Second, the rise in depression rates has also been linked to increased feelings of alienation. Karl Marx argued that the individual needs to see the fruits of their labor to gain a sense of satisfaction from their work. However, in the modern industrial system, a worker who only operates a small part of the entire task feels like a mere cog in the machine and becomes so detached from the final product that they feel alienated. Marx linked this feeling of alienation to boredom, detachment from work, and even increases in depression levels.

Third, modern society constantly imposes a concept of self-worth determined by external factors such as wealth, fame, success, relationships, and physical appearance. Such a mentality constantly undermines the individual’s self-esteem, encouraging them to focus on attaining external goals instead of personal ones.

While almost all of the deterioration in global mental health can be linked to social conditions, almost all interventions to alleviate the problem take place at the individual level. But as history shows, that wasn’t always the case.

Mental Health Before Psychiatry

The Epic of Gilgamesh dates back to 2100 B.C. and is the oldest surviving work of literature in the world. While the first half covers the battles King Gilgamesh fought, the second half focuses on his spiritual journey after the death of his friend Enkidu. This story highlights a key point: The moral and existential questions that trouble people in the modern world date back to the start of civilization. Religion, philosophy, and folktales like the Epic of Gilgamesh all have all been used to provide us with catharsis, a coping mechanism, and a way to add meaning to our otherwise pointless existence.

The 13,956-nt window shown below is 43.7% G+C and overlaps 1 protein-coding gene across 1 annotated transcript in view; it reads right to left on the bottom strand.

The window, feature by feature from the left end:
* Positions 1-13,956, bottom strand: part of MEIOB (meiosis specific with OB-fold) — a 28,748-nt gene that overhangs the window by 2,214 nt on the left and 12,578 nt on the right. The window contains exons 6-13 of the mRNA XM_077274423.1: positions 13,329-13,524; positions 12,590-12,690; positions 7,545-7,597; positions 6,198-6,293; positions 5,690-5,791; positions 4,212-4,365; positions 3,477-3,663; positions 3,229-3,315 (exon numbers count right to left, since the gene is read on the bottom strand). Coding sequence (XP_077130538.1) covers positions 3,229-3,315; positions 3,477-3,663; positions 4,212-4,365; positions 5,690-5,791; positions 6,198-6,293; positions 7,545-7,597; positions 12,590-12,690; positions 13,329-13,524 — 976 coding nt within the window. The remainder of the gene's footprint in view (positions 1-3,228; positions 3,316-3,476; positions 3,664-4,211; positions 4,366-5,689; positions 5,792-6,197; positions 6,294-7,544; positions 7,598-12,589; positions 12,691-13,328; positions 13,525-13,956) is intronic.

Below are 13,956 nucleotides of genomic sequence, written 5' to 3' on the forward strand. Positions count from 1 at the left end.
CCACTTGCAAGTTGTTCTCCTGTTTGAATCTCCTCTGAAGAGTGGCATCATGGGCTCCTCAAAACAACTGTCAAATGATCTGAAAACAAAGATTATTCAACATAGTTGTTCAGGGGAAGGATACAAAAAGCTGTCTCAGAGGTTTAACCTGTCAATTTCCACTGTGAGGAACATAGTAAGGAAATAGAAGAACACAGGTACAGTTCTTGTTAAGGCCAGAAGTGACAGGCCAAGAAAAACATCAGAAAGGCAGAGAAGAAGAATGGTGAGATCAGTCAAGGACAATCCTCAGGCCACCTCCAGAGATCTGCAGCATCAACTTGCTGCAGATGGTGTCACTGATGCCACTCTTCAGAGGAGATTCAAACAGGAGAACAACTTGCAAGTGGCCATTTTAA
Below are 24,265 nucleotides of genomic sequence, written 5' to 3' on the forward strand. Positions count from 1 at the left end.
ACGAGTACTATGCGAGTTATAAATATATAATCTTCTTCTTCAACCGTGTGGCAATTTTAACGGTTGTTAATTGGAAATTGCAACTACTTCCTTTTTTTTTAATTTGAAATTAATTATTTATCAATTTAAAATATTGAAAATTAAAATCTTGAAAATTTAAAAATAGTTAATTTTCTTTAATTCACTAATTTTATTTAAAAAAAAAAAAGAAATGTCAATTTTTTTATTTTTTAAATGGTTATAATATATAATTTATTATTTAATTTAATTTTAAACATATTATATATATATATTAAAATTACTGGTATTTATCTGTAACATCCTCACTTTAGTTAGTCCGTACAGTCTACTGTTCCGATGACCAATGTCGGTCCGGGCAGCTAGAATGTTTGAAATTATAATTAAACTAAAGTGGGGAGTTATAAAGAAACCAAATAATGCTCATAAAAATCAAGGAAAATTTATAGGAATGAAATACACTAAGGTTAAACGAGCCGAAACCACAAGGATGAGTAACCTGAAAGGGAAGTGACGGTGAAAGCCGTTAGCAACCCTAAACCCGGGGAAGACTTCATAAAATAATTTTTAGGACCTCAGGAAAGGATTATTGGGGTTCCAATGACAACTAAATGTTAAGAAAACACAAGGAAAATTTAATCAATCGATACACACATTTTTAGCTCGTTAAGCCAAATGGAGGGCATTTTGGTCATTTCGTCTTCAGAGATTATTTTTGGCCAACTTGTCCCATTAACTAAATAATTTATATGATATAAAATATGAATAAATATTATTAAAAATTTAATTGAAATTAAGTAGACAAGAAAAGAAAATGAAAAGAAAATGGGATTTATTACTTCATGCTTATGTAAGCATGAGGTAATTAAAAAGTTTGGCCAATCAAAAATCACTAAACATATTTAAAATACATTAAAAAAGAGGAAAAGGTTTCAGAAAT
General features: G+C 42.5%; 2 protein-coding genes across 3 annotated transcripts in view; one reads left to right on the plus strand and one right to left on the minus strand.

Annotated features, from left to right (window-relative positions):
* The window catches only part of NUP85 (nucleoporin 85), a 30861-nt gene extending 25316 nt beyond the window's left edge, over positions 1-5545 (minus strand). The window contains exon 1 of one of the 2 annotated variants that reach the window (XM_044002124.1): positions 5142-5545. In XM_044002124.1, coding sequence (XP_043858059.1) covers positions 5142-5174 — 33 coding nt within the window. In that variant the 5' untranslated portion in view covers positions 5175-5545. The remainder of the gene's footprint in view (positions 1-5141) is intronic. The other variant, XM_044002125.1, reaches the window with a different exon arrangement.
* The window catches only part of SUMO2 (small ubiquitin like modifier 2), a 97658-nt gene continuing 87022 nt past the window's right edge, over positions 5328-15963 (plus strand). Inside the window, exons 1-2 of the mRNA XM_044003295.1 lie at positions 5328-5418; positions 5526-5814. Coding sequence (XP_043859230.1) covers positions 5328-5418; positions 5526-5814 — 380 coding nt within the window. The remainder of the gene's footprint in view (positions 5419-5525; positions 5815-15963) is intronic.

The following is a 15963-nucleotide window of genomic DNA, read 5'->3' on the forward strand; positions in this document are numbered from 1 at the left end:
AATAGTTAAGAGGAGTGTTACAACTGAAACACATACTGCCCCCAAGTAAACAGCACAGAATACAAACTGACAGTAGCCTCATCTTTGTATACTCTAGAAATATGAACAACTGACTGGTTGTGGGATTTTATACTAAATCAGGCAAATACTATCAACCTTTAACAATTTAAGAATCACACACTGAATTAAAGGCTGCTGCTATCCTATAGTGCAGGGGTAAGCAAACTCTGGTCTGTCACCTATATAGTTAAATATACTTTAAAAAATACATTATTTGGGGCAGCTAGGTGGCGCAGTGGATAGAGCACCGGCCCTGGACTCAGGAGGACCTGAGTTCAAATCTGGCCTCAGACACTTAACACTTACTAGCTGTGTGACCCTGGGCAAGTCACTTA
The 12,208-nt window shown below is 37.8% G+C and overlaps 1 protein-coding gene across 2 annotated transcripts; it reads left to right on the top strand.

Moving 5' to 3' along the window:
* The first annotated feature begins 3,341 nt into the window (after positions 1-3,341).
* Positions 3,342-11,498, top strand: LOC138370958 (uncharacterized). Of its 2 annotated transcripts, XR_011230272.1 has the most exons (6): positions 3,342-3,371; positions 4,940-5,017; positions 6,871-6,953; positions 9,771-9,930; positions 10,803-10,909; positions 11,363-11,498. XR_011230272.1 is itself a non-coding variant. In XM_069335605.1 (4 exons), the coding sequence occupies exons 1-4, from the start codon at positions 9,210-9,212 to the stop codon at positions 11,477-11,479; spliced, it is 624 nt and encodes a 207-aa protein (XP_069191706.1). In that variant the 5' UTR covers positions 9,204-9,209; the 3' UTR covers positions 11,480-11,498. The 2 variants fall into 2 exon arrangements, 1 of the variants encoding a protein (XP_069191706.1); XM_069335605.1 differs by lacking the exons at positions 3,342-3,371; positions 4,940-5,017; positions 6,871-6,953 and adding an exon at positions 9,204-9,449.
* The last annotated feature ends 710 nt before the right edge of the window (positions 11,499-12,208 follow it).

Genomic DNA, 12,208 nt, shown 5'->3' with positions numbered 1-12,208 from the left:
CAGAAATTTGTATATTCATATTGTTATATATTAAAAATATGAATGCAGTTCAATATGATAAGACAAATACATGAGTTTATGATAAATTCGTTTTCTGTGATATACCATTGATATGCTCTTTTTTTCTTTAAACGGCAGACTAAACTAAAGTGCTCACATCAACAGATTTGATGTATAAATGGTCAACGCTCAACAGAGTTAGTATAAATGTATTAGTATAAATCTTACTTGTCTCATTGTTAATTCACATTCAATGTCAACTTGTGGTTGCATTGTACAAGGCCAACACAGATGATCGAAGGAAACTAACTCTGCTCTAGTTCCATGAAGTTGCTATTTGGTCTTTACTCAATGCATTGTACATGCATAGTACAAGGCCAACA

The concept and experience of “melancholia” dates back to ancient Greece, but only in 1920 was the single term replaced with two: “endogenous depression” and “reactive depression,” so coined by the German psychiatrist, Kurt Schneider. If the concept itself is not a new one, how was this “mental illness” treated for centuries before the existence of therapists and psychoanalysis?